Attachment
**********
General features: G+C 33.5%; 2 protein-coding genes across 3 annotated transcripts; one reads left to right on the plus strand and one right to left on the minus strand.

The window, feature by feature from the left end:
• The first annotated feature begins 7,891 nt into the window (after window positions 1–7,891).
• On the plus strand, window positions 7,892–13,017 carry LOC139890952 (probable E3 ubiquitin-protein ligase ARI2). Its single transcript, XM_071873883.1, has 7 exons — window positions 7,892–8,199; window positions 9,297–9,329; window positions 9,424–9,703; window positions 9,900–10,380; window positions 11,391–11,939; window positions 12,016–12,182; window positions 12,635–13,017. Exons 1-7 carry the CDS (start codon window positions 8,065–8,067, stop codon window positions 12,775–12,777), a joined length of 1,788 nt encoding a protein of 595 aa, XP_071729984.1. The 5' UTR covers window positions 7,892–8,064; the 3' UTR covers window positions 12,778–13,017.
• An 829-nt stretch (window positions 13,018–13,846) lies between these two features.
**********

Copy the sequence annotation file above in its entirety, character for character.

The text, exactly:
General features: G+C 33.5%; 2 protein-coding genes across 3 annotated transcripts; one reads left to right on the plus strand and one right to left on the minus strand.

The window, feature by feature from the left end:
• The first annotated feature begins 7,891 nt into the window (after window positions 1–7,891).
• On the plus strand, window positions 7,892–13,017 carry LOC139890952 (probable E3 ubiquitin-protein ligase ARI2). Its single transcript, XM_071873883.1, has 7 exons — window positions 7,892–8,199; window positions 9,297–9,329; window positions 9,424–9,703; window positions 9,900–10,380; window positions 11,391–11,939; window positions 12,016–12,182; window positions 12,635–13,017. Exons 1-7 carry the CDS (start codon window positions 8,065–8,067, stop codon window positions 12,775–12,777), a joined length of 1,788 nt encoding a protein of 595 aa, XP_071729984.1. The 5' UTR covers window positions 7,892–8,064; the 3' UTR covers window positions 12,778–13,017.
• An 829-nt stretch (window positions 13,018–13,846) lies between these two features.